In her lecture, Hustvedt elaborated upon, but also demonstrated the nature of this intermediate region between minds. Without championing a simplistically cohesive theory of human interaction, she deftly wove together a delicate cat’s cradle of seemingly unrelated notions – ideas from a variety of minds in a multiplicity of disciplines – to inspire, to initiate an avalanche of association and hybrid thought in the mind of the listener. This, in itself, is the nature of sharing.

What can a lecturer hope to convey to a crowd gathered to hear her speak, when she knows that each of the 300 minds in attendance will hear, and hence synthesize, an almost entirely different speech? To what extent can one hope to share one’s own ideas?

Difficult to say, perhaps. And yet, certainly, sharing does indeed occur. How much of this process is intellectual, intentional? How are we to know which aspects of our being – intentionally shared or otherwise – will resonate with another? Perhaps a worthier, truer aim then is rather than attempting to imprint another with one’s own notions, to inspire unique thought in others.

When one may hardly hear the music of one’s own being – the patterns, the rhythm of one’s experiences – how shall we anticipate the potential harmonisation, or concatenation, of playing together? Still, we do play together, as a society, as lovers, or with the phantoms of our own private remembrance, often effortlessly, often beautifully.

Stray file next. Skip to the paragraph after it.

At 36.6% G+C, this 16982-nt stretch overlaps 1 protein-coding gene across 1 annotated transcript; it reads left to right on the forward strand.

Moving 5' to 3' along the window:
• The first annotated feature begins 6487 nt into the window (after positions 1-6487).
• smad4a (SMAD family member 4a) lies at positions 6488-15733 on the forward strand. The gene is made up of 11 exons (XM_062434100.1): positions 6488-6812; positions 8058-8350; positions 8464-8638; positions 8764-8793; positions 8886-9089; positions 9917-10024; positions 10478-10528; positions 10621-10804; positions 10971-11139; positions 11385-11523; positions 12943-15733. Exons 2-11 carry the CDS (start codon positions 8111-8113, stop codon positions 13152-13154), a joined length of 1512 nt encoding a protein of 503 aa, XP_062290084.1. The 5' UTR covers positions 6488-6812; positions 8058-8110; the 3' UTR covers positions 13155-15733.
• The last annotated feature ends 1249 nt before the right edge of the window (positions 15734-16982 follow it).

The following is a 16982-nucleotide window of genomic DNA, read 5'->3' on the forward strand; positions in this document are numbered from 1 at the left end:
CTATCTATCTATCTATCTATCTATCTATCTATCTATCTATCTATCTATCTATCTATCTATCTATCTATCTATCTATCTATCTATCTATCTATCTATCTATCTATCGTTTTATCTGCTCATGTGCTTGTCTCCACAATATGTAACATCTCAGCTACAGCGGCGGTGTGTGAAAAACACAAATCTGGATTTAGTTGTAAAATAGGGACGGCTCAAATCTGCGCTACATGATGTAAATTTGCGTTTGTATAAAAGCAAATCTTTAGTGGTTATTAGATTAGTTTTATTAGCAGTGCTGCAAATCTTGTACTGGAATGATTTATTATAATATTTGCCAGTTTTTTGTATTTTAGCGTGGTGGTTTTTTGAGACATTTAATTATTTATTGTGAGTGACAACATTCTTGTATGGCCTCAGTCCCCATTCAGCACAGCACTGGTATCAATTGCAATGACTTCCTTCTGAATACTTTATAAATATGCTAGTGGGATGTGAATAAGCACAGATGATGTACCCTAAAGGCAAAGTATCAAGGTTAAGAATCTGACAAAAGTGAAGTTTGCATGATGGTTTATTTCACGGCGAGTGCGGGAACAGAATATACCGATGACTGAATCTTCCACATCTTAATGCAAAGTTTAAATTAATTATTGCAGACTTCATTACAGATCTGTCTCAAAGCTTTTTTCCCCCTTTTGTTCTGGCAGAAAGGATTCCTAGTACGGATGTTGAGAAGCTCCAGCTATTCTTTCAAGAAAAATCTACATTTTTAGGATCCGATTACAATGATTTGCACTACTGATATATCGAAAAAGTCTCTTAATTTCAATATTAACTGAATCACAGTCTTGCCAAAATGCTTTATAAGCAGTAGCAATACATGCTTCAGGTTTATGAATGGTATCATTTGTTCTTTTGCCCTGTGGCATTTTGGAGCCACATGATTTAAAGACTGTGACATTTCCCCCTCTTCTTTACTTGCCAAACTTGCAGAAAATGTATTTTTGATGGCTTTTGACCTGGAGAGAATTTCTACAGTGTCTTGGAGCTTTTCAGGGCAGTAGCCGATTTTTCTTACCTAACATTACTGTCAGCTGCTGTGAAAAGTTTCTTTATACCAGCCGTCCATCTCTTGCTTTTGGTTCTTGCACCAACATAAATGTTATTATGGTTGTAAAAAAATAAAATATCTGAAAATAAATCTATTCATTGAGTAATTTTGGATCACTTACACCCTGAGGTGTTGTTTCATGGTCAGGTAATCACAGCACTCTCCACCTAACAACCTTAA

The 38th annual Freud lecture can be viewed online in its entirety at:


Edward Said’s Cancelled Lecture 

There’s an interesting story surrounding the 2001 lecture that never was. Edward Said, a highly respected and much-laureled Professor of English and Comparative Literature at Columbia University, was invited to deliver the lecture that year. Said, a Palestinian-American and vociferous critic of Israeli militarism, was at the time victim of a groundless smear campaign. The Sigmund Freud Foundation, capitulating to pressure from an unknown source, retracted their invitation to Prof. Said.

Immediately following, the London Freud Museum invited Said to deliver the same lecture there, which he did in December of that year. Said also spoke at the Palais Schwarzenberg Vienna in October of 2001, at the joint invitation of the Institute for the Human Sciences (IWM) and the Renner Institute.